Andre Drummond is still undecided on accepting his player option with the Cleveland Cavaliers, per Chris Sheridan. Opting in would see the center earn $28.7 million for next season.
In June, Drummond said he would accept his option, but no official announcement has been made on that front. The Cavs are interested in working out an extension with Drummond, but that has not been confirmed either.
As Matthew Sponhour pointed out, if Drummond is unsure about his player option, that can mean two different things.
- He believes his services could command more than $28.7 million as an unrestricted free agent.
If he believes that, it’s completely ludicrous. Although Andre Drummond has been the league’s best rebounder during his career, he’s not worth that much money. Rebounds are great, but nobody should be paying a premium for them.
- Drummond knows he wouldn’t get $28.7 million from any other team and is deciding whether that money is worth having to suit up for the Cavaliers for another season.
This is probably valid. Drummond is 27, in the prime of his career, and is one of the only traditional centers in an NBA that has prioritized shooting and efficiency over height and paint dominance. Cleveland was the worst team in the Eastern Conference this season, even after picking up Drummond at the trade deadline. I doubt the UConn product wants to play for yet another losing team. He will be better off somewhere else.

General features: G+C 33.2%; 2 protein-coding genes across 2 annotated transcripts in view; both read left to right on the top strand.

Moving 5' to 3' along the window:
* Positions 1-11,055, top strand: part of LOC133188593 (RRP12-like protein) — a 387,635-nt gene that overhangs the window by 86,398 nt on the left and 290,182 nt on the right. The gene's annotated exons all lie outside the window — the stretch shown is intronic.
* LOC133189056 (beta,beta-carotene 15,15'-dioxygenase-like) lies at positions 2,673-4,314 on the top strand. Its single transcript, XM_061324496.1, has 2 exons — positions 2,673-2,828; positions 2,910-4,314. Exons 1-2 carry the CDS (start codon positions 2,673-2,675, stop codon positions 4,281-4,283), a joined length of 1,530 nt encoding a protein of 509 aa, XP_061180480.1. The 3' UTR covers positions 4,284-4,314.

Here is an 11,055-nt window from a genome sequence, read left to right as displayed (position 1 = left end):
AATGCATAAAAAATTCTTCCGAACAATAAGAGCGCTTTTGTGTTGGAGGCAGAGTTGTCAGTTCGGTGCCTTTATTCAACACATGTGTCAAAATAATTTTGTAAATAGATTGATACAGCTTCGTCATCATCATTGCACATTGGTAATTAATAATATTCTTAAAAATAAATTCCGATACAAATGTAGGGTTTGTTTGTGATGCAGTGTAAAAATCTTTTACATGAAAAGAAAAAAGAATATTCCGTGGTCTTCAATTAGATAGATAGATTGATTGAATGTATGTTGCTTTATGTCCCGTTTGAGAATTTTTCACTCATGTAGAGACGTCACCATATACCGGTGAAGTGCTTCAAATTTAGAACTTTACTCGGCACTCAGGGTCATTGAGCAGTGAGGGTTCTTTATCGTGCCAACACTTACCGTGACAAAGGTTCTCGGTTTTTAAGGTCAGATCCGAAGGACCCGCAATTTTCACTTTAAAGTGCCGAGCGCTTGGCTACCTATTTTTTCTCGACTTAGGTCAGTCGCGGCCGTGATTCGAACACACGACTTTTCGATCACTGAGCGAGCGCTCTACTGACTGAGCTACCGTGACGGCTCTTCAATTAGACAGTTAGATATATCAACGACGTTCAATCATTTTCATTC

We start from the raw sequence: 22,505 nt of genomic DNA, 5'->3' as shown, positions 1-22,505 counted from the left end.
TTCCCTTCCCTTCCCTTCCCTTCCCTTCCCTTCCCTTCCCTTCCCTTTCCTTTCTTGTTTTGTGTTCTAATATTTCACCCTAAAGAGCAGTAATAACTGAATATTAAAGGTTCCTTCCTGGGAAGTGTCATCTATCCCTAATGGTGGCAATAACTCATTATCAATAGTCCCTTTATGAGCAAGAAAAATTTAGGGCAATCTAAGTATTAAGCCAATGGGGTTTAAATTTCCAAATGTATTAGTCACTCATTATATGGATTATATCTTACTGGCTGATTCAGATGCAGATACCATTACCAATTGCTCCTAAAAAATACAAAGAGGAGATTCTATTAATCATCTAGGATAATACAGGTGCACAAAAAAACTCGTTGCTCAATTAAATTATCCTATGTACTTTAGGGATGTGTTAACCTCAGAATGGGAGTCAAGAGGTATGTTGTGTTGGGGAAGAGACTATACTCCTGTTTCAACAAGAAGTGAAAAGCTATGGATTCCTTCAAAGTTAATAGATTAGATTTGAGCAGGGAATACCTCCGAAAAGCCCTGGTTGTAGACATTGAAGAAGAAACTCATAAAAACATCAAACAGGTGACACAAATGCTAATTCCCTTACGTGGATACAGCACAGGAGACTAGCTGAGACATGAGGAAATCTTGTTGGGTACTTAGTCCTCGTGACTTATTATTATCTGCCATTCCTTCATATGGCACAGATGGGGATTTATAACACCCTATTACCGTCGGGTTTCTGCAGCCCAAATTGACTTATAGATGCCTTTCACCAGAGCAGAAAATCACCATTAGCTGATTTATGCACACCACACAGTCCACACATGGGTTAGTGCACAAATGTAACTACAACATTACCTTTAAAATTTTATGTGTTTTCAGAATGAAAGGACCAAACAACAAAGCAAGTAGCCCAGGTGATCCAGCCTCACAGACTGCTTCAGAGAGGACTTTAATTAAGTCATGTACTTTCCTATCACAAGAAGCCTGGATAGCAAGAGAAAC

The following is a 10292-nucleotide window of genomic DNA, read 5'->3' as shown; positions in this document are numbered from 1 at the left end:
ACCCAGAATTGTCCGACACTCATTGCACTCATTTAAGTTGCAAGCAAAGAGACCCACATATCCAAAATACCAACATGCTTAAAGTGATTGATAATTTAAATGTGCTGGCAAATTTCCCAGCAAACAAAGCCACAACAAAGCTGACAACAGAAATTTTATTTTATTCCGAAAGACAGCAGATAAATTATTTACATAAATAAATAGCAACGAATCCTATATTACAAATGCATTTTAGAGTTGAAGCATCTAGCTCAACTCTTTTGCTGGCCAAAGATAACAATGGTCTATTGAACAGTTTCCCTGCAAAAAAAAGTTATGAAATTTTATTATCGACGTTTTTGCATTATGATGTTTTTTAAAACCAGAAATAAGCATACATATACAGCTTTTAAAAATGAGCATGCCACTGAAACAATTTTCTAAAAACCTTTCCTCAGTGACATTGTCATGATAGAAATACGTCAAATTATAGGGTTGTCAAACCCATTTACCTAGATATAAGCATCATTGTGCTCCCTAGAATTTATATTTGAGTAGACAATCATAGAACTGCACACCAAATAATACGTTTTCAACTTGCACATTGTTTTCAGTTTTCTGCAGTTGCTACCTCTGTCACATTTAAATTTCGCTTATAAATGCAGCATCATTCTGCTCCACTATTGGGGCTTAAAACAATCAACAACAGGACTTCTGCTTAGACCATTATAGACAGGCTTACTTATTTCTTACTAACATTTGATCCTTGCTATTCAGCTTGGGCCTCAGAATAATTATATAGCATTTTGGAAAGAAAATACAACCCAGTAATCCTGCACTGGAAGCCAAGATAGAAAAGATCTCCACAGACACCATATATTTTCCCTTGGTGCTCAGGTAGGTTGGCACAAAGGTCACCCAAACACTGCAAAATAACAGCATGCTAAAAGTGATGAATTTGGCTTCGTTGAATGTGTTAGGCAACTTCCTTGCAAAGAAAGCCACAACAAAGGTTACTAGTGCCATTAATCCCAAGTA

Andre Drummond Should Opt Out
It’s in Andre Drummond’s best interest to decline his player option, that is, assuming that he and the Cavaliers are nowhere close in extension talks. He doesn’t lose all his leverage if he enters free agency and will probably still collect a pretty hefty paycheck from a team that is sure to be better than the Cavs. This is especially true given that this year’s free agency class is lacking high-profile names. Drummond will be the best free agent available.
Alternatively, he could take the player option, secure big money, and hope he gets traded. However, the trade market will most likely be pretty dry for a player like Drummond. Contending teams won’t need him, and buying teams won’t want to sacrifice major depth pieces to bring him in. A $28.7 million salary means any team trading for Drummond would sacrifice significant parts of their team that make similar money.
By opting out, Drummond can be the piece that takes a mediocre team to contention. He should take that opportunity, even if it means sacrificing a year of making bank in Cleveland.
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